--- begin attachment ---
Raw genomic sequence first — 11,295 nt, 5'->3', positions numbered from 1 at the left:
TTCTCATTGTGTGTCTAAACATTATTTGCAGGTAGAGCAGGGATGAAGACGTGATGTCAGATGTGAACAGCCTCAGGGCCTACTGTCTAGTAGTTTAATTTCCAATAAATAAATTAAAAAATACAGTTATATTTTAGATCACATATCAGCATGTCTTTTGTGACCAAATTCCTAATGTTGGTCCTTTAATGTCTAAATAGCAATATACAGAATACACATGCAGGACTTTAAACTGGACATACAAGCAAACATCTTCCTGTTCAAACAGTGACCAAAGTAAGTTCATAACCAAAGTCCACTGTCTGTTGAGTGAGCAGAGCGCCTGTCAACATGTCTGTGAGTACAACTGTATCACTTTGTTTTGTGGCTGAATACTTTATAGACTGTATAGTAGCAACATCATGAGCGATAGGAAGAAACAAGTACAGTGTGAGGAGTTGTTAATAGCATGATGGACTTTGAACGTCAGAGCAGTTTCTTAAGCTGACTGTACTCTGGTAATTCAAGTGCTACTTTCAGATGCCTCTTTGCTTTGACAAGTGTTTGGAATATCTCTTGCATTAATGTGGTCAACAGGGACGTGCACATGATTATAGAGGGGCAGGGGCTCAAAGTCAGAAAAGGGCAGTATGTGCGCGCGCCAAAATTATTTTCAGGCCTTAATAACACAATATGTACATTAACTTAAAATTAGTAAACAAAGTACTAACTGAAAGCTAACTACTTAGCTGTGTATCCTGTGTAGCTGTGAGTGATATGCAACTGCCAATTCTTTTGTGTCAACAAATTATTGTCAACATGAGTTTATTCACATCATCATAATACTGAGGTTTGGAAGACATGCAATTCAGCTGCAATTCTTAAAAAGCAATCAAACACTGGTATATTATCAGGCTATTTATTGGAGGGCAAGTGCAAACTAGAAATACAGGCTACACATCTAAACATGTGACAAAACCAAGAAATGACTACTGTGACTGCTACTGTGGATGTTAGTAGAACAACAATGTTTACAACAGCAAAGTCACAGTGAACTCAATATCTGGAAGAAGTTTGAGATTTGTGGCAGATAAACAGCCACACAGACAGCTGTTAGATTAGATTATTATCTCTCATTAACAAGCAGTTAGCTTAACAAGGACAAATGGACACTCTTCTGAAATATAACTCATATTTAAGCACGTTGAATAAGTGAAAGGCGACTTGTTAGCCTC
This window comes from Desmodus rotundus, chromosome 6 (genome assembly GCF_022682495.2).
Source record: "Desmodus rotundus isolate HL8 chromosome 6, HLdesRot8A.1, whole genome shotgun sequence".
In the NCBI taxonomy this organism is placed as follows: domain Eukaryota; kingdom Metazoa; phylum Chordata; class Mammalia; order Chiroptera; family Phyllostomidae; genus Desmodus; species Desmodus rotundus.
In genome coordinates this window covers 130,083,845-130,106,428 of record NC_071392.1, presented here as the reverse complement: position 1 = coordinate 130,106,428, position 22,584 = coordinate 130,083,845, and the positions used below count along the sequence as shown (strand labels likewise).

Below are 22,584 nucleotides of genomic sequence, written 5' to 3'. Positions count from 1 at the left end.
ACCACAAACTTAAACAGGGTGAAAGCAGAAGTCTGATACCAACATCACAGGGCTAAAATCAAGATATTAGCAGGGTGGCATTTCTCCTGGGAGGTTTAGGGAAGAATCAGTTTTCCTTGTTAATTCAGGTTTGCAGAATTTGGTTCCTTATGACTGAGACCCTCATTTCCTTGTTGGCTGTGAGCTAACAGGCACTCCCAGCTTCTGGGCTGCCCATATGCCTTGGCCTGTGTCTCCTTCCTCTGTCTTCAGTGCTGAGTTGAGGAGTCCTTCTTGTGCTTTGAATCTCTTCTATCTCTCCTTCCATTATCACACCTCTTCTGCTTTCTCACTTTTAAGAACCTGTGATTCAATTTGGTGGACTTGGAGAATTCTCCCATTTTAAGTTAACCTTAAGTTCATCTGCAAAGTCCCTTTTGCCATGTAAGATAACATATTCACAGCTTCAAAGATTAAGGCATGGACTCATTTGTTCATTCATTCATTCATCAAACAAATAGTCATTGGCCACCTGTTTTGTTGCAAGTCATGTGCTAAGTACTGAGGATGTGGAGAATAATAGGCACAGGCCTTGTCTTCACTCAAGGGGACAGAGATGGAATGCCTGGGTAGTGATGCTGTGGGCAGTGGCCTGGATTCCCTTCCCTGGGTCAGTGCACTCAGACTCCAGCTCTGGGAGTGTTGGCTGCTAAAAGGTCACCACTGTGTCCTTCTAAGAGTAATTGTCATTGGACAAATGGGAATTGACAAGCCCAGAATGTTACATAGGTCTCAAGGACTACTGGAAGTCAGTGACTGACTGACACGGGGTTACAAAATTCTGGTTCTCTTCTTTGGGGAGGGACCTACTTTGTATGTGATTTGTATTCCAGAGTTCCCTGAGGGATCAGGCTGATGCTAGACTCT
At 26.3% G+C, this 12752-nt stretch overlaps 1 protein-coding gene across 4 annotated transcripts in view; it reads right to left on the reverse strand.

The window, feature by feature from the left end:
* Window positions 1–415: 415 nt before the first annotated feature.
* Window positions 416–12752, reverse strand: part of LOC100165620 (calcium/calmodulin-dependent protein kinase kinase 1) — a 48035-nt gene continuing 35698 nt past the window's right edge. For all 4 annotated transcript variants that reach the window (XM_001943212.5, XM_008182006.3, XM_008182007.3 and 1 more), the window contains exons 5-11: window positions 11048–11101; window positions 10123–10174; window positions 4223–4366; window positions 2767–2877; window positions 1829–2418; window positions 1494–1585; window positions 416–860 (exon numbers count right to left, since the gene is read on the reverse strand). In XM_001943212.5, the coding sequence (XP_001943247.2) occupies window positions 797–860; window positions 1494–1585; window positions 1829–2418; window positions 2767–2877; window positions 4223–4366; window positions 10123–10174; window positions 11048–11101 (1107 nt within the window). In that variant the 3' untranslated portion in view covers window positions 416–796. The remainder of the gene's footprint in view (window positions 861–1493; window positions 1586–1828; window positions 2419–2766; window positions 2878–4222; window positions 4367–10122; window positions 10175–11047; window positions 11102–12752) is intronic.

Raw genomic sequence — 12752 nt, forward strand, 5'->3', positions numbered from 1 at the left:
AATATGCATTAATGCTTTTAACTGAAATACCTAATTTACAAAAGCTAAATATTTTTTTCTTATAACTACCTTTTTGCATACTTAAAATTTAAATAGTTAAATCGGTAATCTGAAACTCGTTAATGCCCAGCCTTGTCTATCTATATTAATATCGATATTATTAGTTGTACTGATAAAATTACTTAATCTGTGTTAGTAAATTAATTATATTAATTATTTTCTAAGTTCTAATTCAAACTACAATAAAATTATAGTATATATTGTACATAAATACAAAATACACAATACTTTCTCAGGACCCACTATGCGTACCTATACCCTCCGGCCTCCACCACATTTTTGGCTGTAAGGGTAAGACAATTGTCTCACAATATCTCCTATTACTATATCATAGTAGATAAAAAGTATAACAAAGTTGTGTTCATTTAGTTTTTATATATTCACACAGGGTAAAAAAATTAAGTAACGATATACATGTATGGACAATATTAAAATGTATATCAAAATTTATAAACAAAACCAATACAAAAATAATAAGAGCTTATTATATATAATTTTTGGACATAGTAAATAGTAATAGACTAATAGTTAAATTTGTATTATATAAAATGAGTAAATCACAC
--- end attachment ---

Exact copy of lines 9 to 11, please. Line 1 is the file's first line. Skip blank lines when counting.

At 26.3% G+C, this 12752-nt stretch overlaps 1 protein-coding gene across 4 annotated transcripts in view; it reads right to left on the reverse strand.

The window, feature by feature from the left end:
* Window positions 1–415: 415 nt before the first annotated feature.